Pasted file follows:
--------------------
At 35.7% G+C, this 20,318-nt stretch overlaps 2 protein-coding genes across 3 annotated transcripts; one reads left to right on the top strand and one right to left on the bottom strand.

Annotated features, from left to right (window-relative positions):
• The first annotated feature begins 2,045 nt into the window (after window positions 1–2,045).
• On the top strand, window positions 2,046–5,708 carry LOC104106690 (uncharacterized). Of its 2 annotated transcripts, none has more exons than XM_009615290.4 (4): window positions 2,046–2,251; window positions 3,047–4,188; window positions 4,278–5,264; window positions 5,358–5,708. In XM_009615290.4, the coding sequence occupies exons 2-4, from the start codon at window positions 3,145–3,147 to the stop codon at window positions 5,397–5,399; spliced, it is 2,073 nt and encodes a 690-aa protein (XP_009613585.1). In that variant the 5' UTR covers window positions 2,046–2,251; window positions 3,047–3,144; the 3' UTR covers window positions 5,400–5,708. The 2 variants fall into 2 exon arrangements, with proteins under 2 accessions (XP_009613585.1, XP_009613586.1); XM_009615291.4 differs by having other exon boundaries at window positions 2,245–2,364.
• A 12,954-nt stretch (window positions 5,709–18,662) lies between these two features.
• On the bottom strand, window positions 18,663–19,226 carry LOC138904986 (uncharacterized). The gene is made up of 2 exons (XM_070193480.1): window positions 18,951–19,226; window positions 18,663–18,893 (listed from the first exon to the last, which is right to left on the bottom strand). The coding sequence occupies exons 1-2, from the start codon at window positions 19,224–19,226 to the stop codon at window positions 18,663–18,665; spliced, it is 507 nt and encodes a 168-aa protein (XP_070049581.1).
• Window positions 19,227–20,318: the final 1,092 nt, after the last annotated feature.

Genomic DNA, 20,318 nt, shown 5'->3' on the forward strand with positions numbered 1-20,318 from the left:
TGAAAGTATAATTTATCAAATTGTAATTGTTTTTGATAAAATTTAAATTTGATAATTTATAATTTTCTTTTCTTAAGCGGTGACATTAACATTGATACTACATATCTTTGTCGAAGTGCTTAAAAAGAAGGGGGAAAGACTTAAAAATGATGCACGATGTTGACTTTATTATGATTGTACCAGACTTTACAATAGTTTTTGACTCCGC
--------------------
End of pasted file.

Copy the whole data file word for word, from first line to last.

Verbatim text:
At 35.7% G+C, this 20,318-nt stretch overlaps 2 protein-coding genes across 3 annotated transcripts; one reads left to right on the top strand and one right to left on the bottom strand.

Annotated features, from left to right (window-relative positions):
• The first annotated feature begins 2,045 nt into the window (after window positions 1–2,045).
• On the top strand, window positions 2,046–5,708 carry LOC104106690 (uncharacterized). Of its 2 annotated transcripts, none has more exons than XM_009615290.4 (4): window positions 2,046–2,251; window positions 3,047–4,188; window positions 4,278–5,264; window positions 5,358–5,708. In XM_009615290.4, the coding sequence occupies exons 2-4, from the start codon at window positions 3,145–3,147 to the stop codon at window positions 5,397–5,399; spliced, it is 2,073 nt and encodes a 690-aa protein (XP_009613585.1). In that variant the 5' UTR covers window positions 2,046–2,251; window positions 3,047–3,144; the 3' UTR covers window positions 5,400–5,708. The 2 variants fall into 2 exon arrangements, with proteins under 2 accessions (XP_009613585.1, XP_009613586.1); XM_009615291.4 differs by having other exon boundaries at window positions 2,245–2,364.
• A 12,954-nt stretch (window positions 5,709–18,662) lies between these two features.
• On the bottom strand, window positions 18,663–19,226 carry LOC138904986 (uncharacterized). The gene is made up of 2 exons (XM_070193480.1): window positions 18,951–19,226; window positions 18,663–18,893 (listed from the first exon to the last, which is right to left on the bottom strand). The coding sequence occupies exons 1-2, from the start codon at window positions 19,224–19,226 to the stop codon at window positions 18,663–18,665; spliced, it is 507 nt and encodes a 168-aa protein (XP_070049581.1).
• Window positions 19,227–20,318: the final 1,092 nt, after the last annotated feature.

Genomic DNA, 20,318 nt, shown 5'->3' on the forward strand with positions numbered 1-20,318 from the left:
TGAAAGTATAATTTATCAAATTGTAATTGTTTTTGATAAAATTTAAATTTGATAATTTATAATTTTCTTTTCTTAAGCGGTGACATTAACATTGATACTACATATCTTTGTCGAAGTGCTTAAAAAGAAGGGGGAAAGACTTAAAAATGATGCACGATGTTGACTTTATTATGATTGTACCAGACTTTACAATAGTTTTTGACTCCGC